Your love gives me such a thrill, but your love won't pay my bills...


I tweeted yesterday about my Patreon account – where I'm asking people to support me but, more specifically, my podcast, How to be Sound, by pledging to pay a certain amount per month. You can see how that went in the tweets below, or on my Instagram, where the comments got similarly... heated.

It's an interesting concept, Patreon – although it's not new. It was set up in 2013 as a way for online content consumers – you, essentially – to pay for the content you're consuming, if you feel that way inclined. A lot of US creators I follow, particularly in the podcasting world, have Patreon accounts; closer to home, Second Captains and Blindboy are two of the more successful Patreon users. (Even if each of their patrons is paying just $1 per month towards their work, that means that they are making $10,000 and $3,000-plus, respectively, per month. Not too shabby, right?)

In a world of free content and paywall-free news, a lot of the time, people ask themselves: why should I pay for something I can get for free? I would argue that there is no "should" in this equation. Something like Patreon allows you to decide what content you pay for and how much you pay for that content – and, if you decide that you no longer wish to contribute, you end your patronage. It's really simple.

In an era where pay-per-click advertising isn't exactly cutting the mustard, print media is in a downward spiral (although stabilising, which is interesting; it seems that there are some people who just love print) and consumers are tiring of banner, pop-up and mid-stream ads, Patreon puts the power firmly in the hands of the followers.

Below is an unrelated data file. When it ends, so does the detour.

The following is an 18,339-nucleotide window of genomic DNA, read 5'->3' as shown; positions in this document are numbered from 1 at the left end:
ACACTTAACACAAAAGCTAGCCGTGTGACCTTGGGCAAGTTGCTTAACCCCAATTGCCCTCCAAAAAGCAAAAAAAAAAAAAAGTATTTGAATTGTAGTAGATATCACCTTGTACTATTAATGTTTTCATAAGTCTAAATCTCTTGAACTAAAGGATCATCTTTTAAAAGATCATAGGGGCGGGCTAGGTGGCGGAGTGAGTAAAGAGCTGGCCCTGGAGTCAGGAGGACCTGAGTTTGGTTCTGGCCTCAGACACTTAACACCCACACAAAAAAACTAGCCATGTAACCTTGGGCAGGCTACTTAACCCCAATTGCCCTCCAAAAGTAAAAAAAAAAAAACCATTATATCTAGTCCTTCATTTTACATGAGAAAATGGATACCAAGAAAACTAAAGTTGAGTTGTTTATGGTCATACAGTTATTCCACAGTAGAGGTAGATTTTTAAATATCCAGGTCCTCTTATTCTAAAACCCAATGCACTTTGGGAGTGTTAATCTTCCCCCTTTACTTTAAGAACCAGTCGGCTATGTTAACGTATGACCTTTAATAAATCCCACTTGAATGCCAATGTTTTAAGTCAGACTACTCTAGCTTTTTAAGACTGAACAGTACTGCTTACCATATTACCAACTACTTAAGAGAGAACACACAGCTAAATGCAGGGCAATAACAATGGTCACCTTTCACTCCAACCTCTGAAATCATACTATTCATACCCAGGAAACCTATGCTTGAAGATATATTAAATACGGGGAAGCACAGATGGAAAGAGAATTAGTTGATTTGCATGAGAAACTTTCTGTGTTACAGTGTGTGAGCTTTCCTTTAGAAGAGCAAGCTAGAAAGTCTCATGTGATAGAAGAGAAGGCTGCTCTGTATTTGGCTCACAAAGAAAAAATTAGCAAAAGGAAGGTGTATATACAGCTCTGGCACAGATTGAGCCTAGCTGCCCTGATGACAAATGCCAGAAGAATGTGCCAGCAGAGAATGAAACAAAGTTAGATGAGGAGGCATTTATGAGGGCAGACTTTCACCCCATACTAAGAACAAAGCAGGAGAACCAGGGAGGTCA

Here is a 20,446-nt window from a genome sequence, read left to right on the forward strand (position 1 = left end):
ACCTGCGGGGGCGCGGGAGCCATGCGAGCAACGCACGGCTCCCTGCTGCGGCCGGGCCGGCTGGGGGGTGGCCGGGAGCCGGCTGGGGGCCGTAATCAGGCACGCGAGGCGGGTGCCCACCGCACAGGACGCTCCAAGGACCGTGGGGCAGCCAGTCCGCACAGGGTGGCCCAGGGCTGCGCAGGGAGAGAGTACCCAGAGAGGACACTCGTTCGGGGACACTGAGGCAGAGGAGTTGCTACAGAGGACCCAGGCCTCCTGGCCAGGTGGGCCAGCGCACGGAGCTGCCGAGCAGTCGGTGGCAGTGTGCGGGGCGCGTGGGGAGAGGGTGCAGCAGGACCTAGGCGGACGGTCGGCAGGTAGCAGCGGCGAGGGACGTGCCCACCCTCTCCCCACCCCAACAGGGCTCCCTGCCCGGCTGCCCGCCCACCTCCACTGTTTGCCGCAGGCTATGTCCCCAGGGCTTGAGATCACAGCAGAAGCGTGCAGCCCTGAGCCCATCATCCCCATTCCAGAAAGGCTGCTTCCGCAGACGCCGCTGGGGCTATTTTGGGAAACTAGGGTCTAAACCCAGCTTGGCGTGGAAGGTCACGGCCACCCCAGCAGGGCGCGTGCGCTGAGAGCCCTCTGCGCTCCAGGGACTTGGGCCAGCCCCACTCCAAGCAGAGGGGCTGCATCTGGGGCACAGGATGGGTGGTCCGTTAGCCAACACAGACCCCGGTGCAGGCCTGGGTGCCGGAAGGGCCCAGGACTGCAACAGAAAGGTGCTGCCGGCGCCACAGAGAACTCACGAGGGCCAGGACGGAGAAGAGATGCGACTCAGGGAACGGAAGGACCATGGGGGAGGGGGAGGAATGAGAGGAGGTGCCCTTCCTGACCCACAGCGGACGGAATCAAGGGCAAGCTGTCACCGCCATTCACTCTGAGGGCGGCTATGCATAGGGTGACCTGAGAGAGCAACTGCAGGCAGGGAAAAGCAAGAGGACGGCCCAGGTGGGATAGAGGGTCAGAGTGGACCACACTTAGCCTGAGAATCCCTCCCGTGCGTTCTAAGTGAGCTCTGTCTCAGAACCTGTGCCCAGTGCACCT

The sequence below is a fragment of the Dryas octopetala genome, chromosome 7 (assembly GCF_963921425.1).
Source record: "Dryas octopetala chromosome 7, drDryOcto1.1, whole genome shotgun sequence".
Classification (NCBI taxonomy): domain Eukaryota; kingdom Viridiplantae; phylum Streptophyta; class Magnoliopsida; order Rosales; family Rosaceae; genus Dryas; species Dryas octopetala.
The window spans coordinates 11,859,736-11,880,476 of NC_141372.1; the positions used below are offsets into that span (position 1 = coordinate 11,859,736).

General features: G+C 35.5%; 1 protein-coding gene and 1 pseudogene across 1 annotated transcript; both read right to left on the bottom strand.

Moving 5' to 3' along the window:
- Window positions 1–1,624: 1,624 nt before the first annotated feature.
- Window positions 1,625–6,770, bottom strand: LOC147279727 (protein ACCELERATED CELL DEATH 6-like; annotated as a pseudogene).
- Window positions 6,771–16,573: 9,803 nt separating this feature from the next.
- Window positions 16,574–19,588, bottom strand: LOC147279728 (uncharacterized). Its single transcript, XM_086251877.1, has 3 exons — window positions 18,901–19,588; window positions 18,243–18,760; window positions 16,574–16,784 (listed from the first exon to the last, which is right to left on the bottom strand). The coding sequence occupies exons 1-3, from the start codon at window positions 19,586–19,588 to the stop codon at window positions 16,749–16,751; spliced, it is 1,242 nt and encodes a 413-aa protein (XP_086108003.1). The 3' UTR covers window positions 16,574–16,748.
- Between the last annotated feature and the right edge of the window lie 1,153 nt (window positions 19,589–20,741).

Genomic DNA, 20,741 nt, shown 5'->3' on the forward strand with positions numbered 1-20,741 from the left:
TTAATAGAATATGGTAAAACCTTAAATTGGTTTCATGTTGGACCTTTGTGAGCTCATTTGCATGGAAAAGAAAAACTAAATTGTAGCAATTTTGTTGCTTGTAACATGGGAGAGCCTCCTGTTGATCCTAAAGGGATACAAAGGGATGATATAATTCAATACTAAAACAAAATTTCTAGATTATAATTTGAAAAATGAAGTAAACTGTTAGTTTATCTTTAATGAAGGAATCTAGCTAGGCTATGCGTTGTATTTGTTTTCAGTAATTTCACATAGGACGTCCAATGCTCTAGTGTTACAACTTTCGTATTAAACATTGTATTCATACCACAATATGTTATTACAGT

Podcast apps are free – so listeners of How to be Sound can, effectively, consume that media free of charge, should they so choose. But it's not free to create. It takes time (money), skills (money) and production (money) – and I don't do it alone. So if I can set up a way to allow people who genuinely enjoy that content to pay for its production, with no harm to anyone, why wouldn't I?

And of course, we could argue that the money would be put to better use if it were given to charity; that there are homeless families in Ireland who could do with it; that I'm a middle-class white feminist asking for your money. All of those things are true – which is why it's up to you. Give money to charity. Give some to me. Do both (do neither). It's entirely up to you.

Patreon is not me pulling the wool over anyone's eyes; it's not me tricking you into consuming paid content, or selling you a €14 make-up bag I bought for €1 on Aliexpress; it's not me reaching into your wallet and taking your hard-earned cash. It's merely a way of saying hey, do you like this? If so, maybe you'd consider pledging a dollar a month (around 89 cents) per month towards helping me to create it. In a world of filters and Photoshop and dishonesty and deflection, it feels like a pretty honest way of making a living to me.

P.S. If you haven't seen Empire Records, you should. Right now. It's so, so good.

P.P.S. If you disagree with the entire premise of Patreon, let me know why! And how! And in what way! (But please, don't insult me while you're disagreeing, because that kind of ruins the whole discussion, don't you think?)